Review: The 24 Hour Musical – ‘New Year’s Eve’
SAMANTHA BENSON is stunned by this incredible night of music and laughter, all of which was pulled off in 24 hours
“Forget about what was, and focus on what is.”
Cambridge University Musical Theatre Society’s 24 Musical may have seen a few forgotten lyrics and small sound issues, but it must not be forgotten that this was a musical written, produced and performed in just 24 hours.
The band took centre stage and the stage lighting was simple but effective in a nice red. The beginning saw a variety of New Year’s Eve characters. The opening number, despite some small sound issues set the musical up for a great start with its catchy score and lyrics (Steve Gage and Rozzi Peters).
Harmonies in the first team performance were lovely. Both Olivia Gaunt and Adi George had good comic timing and dealt with lyrical and timing errors in an amusing way. Ben Glassberg and Zak Ghazi-Torbati continued the humour as a pair of imprisoned burglars. With the energy of a pantomime double act, they kept the audience giggling throughout.
Although Phoebe Stone appeared visually nervous, which made me worried, it was misplaced as her voice was lovely, and she delivered a great solo performance. Joe Pitts was also excellent as an oppressed Christmas elf in his solo slot. He made the audience laugh (a lot!), and had such wonderful characterisation in his voice.
However, the biggest praise for the evening must go to Jonathan Beilby, Will Popplewell, and James Daly who gave an absolutely phenomenal performance, with dance breaks full of simply FABULOUS choreography (Gabbie Bird), that had everyone clapping along and cheering. Their harmonies were also on point, and the sound was one of the best all evening. Furthermore, their song itself was brilliant, with clever show references in the lyrics and a really catchy tune (Ryan Rodrigues).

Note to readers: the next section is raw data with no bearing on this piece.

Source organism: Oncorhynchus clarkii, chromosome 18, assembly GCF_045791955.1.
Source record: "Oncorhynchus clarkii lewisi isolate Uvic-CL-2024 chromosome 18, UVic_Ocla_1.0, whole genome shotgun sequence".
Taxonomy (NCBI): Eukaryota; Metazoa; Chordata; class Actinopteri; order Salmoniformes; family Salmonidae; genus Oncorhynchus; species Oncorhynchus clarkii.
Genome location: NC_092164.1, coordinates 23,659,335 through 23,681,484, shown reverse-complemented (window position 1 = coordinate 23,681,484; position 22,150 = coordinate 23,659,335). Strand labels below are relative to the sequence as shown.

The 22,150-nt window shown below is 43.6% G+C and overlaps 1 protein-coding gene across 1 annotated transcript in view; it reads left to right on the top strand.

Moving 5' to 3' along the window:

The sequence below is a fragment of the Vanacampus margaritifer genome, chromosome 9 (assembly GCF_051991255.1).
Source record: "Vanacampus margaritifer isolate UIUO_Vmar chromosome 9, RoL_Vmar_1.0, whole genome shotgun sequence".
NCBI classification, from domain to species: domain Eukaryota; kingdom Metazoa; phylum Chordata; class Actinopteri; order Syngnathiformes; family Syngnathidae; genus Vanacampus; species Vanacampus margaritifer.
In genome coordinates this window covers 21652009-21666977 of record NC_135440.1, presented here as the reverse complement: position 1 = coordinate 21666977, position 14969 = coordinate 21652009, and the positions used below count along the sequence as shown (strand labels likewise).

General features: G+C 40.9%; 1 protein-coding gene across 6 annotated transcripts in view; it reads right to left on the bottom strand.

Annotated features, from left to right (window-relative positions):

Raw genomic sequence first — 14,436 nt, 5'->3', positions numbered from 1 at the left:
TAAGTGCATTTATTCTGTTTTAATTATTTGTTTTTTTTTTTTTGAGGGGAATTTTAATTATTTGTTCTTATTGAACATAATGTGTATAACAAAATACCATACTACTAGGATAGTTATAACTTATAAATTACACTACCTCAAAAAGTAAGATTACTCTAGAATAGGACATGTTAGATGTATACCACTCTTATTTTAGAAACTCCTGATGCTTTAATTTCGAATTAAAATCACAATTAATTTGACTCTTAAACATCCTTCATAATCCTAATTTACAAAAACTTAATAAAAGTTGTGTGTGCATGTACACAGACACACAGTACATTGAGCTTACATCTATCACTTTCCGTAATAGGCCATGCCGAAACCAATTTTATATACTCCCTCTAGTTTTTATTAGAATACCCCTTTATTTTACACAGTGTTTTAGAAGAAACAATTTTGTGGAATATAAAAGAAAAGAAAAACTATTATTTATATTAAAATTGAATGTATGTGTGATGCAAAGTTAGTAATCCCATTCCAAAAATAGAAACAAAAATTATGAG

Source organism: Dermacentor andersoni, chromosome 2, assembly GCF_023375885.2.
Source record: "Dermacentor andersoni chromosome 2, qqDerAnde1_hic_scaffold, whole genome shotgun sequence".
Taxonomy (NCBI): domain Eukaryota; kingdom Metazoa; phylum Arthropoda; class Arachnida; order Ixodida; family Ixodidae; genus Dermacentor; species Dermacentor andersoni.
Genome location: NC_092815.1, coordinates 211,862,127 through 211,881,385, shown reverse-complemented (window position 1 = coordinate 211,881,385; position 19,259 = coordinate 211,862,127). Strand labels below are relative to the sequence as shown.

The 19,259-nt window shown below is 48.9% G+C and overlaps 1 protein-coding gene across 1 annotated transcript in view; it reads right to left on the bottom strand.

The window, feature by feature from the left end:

(More videos can be found on the CUMTS YouTube channel)
Sadly, it was a hard act to follow, and the energy fell a little after their slot. Despite the length of the next song, Cat Stirling and Ed Limb did give lovely vocals, and Toby Marlow provided some good comedy.
The strength of the penultimate song perhaps suffered by being at the end, but was still very funny. Lyrically, this number was particularly impressive, and Lily Lindon and Connie Chapman shone through with effortless comedy.
Unfortunately, several of Peters‘s witty finale lyrics went largely unheard. However, we should not dwell on this; the performers put across energy and enthusiasm despite their varying knowledge of the lyrics – Ghazi-Torbati hilariously just clapped and jammed along to the whole song.
Overall the individual performances of the musical stuck close to the ‘New Years’ Eve’ theme, and kept the audience thoroughly entertained throughout. I cannot wait for CUMTS’ next offering.
83% – A resounding starred 1st
(An extra special note of thanks to the young lady in F7 who provided me with a pencil to write this review when my pens failed- you’re a star.)